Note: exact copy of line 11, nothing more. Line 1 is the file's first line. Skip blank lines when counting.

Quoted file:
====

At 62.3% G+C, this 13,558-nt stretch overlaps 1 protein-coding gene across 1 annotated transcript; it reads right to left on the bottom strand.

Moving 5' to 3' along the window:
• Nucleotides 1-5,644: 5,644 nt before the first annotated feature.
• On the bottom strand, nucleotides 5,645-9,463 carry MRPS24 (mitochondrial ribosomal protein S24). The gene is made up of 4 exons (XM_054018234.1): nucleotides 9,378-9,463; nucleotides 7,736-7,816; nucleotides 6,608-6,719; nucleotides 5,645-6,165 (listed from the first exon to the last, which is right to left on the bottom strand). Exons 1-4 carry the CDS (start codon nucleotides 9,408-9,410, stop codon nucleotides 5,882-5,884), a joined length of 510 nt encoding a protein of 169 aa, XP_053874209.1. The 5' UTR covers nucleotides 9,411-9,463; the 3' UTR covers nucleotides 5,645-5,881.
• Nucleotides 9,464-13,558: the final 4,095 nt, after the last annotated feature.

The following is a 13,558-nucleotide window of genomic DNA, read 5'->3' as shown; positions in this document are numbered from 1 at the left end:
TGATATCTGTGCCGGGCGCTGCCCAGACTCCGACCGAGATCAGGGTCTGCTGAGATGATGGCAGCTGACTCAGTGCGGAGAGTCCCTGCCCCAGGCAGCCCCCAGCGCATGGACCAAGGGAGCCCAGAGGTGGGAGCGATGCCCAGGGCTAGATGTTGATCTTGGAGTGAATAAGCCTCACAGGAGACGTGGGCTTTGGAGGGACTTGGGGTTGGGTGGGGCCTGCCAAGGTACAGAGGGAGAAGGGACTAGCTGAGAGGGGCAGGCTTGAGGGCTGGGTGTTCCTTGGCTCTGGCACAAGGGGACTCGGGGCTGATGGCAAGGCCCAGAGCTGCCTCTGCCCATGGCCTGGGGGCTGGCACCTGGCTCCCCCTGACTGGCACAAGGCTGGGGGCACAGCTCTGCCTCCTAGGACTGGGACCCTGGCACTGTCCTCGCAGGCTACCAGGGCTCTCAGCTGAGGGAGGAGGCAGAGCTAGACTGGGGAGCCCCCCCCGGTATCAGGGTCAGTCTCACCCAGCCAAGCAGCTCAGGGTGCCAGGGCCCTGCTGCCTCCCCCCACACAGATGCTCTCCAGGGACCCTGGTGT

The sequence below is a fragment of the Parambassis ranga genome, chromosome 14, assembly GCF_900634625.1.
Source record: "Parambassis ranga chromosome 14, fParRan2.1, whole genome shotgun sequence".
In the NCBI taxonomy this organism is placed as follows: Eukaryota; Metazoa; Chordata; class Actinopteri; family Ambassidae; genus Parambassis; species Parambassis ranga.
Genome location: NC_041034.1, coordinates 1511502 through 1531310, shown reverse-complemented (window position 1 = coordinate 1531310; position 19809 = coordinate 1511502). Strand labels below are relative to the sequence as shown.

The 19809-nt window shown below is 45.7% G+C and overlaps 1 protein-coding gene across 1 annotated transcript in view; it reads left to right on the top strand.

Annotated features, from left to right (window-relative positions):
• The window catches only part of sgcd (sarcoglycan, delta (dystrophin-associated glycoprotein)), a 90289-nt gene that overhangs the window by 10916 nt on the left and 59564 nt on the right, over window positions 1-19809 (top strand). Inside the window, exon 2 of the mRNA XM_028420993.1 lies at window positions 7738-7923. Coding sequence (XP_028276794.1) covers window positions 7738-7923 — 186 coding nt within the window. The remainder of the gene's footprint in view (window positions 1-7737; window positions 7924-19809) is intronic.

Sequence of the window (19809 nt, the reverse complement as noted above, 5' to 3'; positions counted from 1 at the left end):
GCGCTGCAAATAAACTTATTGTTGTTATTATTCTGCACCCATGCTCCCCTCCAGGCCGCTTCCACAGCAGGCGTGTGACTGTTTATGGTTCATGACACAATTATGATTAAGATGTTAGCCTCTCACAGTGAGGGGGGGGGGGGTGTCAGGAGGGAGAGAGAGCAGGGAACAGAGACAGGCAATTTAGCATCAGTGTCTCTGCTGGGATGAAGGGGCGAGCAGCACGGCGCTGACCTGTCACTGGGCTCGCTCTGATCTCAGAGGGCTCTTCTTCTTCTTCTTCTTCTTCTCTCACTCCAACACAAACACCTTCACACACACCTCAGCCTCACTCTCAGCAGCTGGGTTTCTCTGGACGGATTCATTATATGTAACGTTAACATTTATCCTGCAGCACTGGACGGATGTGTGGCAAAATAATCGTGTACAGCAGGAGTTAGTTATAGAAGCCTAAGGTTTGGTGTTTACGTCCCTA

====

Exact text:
Genome location: NC_041034.1, coordinates 1511502 through 1531310, shown reverse-complemented (window position 1 = coordinate 1531310; position 19809 = coordinate 1511502). Strand labels below are relative to the sequence as shown.